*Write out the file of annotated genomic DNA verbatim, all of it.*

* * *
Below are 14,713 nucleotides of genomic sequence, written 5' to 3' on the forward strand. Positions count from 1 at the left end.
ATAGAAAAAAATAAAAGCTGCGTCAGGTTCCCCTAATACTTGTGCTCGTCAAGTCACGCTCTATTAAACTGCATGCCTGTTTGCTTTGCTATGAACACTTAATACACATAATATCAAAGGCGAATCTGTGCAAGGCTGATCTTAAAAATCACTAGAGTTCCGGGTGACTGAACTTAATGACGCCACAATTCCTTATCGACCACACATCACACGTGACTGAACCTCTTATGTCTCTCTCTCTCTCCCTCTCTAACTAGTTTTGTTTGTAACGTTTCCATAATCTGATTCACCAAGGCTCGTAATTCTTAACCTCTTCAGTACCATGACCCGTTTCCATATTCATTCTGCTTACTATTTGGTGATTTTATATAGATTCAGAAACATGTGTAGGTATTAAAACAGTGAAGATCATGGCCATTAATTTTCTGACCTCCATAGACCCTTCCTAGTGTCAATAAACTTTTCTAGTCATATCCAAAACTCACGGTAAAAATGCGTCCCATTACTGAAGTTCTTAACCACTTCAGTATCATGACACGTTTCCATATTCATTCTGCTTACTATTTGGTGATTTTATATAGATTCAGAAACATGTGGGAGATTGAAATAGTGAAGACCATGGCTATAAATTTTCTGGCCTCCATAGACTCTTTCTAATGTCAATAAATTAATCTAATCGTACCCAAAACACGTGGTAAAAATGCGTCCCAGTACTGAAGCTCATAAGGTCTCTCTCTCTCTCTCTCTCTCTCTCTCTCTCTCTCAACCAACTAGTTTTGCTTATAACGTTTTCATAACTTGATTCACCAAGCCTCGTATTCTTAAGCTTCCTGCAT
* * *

Below are 14,713 nucleotides of genomic sequence, written 5' to 3' on the forward strand. Positions count from 1 at the left end.
ATAGAAAAAAATAAAAGCTGCGTCAGGTTCCCCTAATACTTGTGCTCGTCAAGTCACGCTCTATTAAACTGCATGCCTGTTTGCTTTGCTATGAACACTTAATACACATAATATCAAAGGCGAATCTGTGCAAGGCTGATCTTAAAAATCACTAGAGTTCCGGGTGACTGAACTTAATGACGCCACAATTCCTTATCGACCACACATCACACGTGACTGAACCTCTTATGTCTCTCTCTCTCTCCCTCTCTAACTAGTTTTGTTTGTAACGTTTCCATAATCTGATTCACCAAGGCTCGTAATTCTTAACCTCTTCAGTACCATGACCCGTTTCCATATTCATTCTGCTTACTATTTGGTGATTTTATATAGATTCAGAAACATGTGTAGGTATTAAAACAGTGAAGATCATGGCCATTAATTTTCTGACCTCCATAGACCCTTCCTAGTGTCAATAAACTTTTCTAGTCATATCCAAAACTCACGGTAAAAATGCGTCCCATTACTGAAGTTCTTAACCACTTCAGTATCATGACACGTTTCCATATTCATTCTGCTTACTATTTGGTGATTTTATATAGATTCAGAAACATGTGGGAGATTGAAATAGTGAAGACCATGGCTATAAATTTTCTGGCCTCCATAGACTCTTTCTAATGTCAATAAATTAATCTAATCGTACCCAAAACACGTGGTAAAAATGCGTCCCAGTACTGAAGCTCATAAGGTCTCTCTCTCTCTCTCTCTCTCTCTCTCTCTCTCTCAACCAACTAGTTTTGCTTATAACGTTTTCATAACTTGATTCACCAAGCCTCGTATTCTTAAGCTTCCTGCAT